The military campaign has “bogged down” and is “stalled.” We have underestimated the enemy’s willingness to fight and misjudged the nationalism and love of country motivating his forces. Innocent civilians are being killed by indiscriminate American fire and a humanitarian crisis is looming. Pentagon civilians are “micro-managing” the war from Washington and that is preventing the military from waging the campaign its leaders think is necessary to achieve victory. A “credibility gap” is opening between reports from the field and official briefings at higher headquarters.
Sound familiar? It seems as if much of the liberal media have pulled out their old Vietnam War play book to guide their coverage of Operation Iraqi Freedom. A headline from the Baltimore Sun bluntly declared: “The resemblance to Vietnam War can’t be overlooked.” As the Washington Times has noted, many in the liberal media consider their coverage of Vietnam, along with the Watergate scandal, to have been the pinnacle of their careers. The next generation of reporters covering this war seem eager to carry on the tradition of disputing and debunking the official version of how the war is going.
Consider, for example, the abrupt about-face in the tone of war coverage in the Washington Post. Two or three days into the campaign, Post reporters were celebrating the military’s “daring race to Baghdad.” According to these accounts, the military’s campaign plan was “actually being executed pretty much as conceived.” But just a few days later, after the coalition suffered its initial casualties (about 20 killed in action), the same reporters were openly questioning the overall strategy for Operation Iraqi Freedom.
Since then, there has been a steady drumbeat of gloom and doom from the Post, although it should be noted that the Post’s editorial page has taken a different view of the war thus far. In contrast to its news section, the Post’s editorial page has reminded readers that the war is still in its early stages, that some remarkable successes had already been achieved, and that it is far too early to predict the length or difficulty of the conflict. It also noted that many of the worst-case scenarios, like massive oil-field fires or missile attacks on Israel, have been avoided.
But little of this could be found in the Post’s news section. Day after day, its reporters have harped on two primary themes in their war coverage, both reminiscent of the old Vietnam days. First, they have decided the war is going to last much longer than predicted. They, along with others in the liberal media, blame the Bush administration for raising false expectations of an early conclusion to the war. To prove this, they cite statements by senior officials, like Vice President Cheney, while always excluding the caveats Cheney and others used to hedge their predictions. They also cite statements by Bush backers, even though most of these have no official role in the administration.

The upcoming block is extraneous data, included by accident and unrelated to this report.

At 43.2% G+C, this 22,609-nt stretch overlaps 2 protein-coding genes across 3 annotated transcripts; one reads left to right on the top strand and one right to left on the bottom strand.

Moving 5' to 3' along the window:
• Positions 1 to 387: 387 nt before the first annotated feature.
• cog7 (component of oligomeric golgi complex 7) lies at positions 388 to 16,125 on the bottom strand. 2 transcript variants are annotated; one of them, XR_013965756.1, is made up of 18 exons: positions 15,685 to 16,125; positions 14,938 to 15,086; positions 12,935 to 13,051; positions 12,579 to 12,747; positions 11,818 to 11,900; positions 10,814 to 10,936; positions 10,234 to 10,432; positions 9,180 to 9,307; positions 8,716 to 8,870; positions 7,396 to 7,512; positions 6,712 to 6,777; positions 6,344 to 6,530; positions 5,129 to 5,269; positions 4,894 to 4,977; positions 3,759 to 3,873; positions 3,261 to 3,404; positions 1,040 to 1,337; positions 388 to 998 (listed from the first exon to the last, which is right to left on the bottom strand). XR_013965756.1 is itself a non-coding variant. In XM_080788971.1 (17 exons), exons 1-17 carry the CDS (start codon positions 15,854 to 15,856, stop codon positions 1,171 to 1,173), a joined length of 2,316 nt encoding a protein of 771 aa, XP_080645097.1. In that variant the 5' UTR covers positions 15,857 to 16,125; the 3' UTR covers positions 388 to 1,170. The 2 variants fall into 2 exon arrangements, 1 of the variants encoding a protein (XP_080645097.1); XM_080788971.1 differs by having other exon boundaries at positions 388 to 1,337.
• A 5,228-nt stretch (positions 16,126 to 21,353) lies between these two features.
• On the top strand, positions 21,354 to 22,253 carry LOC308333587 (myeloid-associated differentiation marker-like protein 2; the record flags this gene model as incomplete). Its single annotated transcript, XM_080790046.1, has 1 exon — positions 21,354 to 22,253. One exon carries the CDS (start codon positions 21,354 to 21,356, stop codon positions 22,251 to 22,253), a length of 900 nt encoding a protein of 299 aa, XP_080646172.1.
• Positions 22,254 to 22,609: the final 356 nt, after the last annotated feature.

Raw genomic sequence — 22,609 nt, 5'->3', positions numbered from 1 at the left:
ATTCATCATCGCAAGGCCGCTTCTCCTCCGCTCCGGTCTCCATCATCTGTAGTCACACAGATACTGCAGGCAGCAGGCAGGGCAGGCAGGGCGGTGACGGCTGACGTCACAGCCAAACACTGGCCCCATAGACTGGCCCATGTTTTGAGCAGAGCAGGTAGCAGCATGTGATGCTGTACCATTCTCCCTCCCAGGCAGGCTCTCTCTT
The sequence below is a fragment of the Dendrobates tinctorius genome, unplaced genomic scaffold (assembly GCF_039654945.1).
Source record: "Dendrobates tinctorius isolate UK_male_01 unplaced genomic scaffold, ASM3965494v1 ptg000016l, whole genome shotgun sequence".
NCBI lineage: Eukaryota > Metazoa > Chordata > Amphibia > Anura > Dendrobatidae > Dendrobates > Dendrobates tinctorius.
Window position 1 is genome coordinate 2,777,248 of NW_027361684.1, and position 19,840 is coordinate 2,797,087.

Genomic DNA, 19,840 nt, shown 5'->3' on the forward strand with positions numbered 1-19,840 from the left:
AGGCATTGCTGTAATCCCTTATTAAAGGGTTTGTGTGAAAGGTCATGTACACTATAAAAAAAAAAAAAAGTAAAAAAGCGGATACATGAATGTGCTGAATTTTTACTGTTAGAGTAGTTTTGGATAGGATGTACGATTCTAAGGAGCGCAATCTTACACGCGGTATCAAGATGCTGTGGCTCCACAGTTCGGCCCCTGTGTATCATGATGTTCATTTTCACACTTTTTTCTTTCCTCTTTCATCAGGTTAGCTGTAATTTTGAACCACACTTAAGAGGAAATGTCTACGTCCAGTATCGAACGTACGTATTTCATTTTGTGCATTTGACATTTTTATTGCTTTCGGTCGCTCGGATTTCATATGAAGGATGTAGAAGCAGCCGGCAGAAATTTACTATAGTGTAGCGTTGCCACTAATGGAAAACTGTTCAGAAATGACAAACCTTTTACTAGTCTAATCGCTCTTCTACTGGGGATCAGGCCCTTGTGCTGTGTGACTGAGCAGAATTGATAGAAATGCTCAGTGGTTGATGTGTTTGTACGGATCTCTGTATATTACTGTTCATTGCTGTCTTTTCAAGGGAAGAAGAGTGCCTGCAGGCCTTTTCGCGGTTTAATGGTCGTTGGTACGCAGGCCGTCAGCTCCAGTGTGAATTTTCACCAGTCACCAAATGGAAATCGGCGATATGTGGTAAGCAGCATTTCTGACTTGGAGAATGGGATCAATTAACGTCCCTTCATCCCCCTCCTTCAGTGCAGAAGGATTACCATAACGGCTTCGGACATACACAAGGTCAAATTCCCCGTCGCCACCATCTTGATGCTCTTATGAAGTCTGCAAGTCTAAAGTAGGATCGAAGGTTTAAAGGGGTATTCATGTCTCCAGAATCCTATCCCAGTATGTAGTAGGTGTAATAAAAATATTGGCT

Much of their reporting is based on “blind quotes;” not surprisingly, they haven’t been able to find many senior military officers willing to criticize war strategy on the record. Instead, they quote “some” military officers predicting a “drawn-out fight that sucks in more and more U.S. forces.” (Just like Vietnam with its steady increase in committed forces over the years.) They cite another claiming that no one took worst-case planning scenarios seriously. Consequently, they conclude that the “planned blitzkrieg to Baghdad has stalled.” Citing anonymous sources, they have concluded that this war is going to “last weeks, even months.” Any day now, we can expect the media to start characterizing this war as a “quagmire.” Recall that recent military operations in Afghanistan were also labeled a “quagmire,” just weeks before the Taliban was routed.
Why has it “stalled?” Shades of Vietnam again. Defense Secretary Donald Rumsfeld and his civilian advisors have overruled military planners and rejected their requests for more forces and more firepower in the campaign. Most of the sniping at Rumsfeld seems to come from within the Pentagon and probably represents little more than payback for Rumsfeld’s supposed past mistreatment of his generals. In effect, Rumsfeld is being depicted as another Robert McNamara, Secretary of Defense during the Vietnam years, who was harshly criticized for his interference in military planning. Some reports have even referred to Operation Iraqi Freedom as “Rumsfeld’s war.”
Try as they might, however, the media can’t convert Operation Iraqi Freedom into another Vietnam. The terrain is different, the caliber of the enemy is different, and the quality of the American fighting man is different as well. For one thing, the adoption of an all-volunteer military ensured that there would never again be the confrontations between the lifers and the draftee grunts that characterized the latter days of the Vietnam War.